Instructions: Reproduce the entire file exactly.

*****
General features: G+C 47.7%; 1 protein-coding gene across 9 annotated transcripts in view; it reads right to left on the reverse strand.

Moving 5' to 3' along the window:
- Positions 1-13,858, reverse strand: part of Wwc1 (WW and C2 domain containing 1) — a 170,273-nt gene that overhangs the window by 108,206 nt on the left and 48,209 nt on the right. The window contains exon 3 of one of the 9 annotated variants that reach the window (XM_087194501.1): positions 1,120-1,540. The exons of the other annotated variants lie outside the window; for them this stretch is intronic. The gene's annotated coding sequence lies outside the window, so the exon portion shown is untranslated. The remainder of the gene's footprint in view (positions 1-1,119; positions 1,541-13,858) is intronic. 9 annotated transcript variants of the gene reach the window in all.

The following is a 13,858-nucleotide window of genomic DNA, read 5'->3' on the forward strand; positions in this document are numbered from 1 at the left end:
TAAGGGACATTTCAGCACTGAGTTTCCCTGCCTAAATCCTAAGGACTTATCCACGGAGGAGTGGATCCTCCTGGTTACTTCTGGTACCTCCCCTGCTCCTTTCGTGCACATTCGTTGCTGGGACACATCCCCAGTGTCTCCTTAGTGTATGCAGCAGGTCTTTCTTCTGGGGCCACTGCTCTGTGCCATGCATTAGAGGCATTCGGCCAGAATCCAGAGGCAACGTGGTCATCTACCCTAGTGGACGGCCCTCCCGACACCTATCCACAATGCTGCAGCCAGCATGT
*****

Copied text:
General features: G+C 47.7%; 1 protein-coding gene across 9 annotated transcripts in view; it reads right to left on the reverse strand.

Moving 5' to 3' along the window:
- Positions 1-13,858, reverse strand: part of Wwc1 (WW and C2 domain containing 1) — a 170,273-nt gene that overhangs the window by 108,206 nt on the left and 48,209 nt on the right. The window contains exon 3 of one of the 9 annotated variants that reach the window (XM_087194501.1): positions 1,120-1,540. The exons of the other annotated variants lie outside the window; for them this stretch is intronic. The gene's annotated coding sequence lies outside the window, so the exon portion shown is untranslated. The remainder of the gene's footprint in view (positions 1-1,119; positions 1,541-13,858) is intronic. 9 annotated transcript variants of the gene reach the window in all.

The following is a 13,858-nucleotide window of genomic DNA, read 5'->3' on the forward strand; positions in this document are numbered from 1 at the left end:
TAAGGGACATTTCAGCACTGAGTTTCCCTGCCTAAATCCTAAGGACTTATCCACGGAGGAGTGGATCCTCCTGGTTACTTCTGGTACCTCCCCTGCTCCTTTCGTGCACATTCGTTGCTGGGACACATCCCCAGTGTCTCCTTAGTGTATGCAGCAGGTCTTTCTTCTGGGGCCACTGCTCTGTGCCATGCATTAGAGGCATTCGGCCAGAATCCAGAGGCAACGTGGTCATCTACCCTAGTGGACGGCCCTCCCGACACCTATCCACAATGCTGCAGCCAGCATGT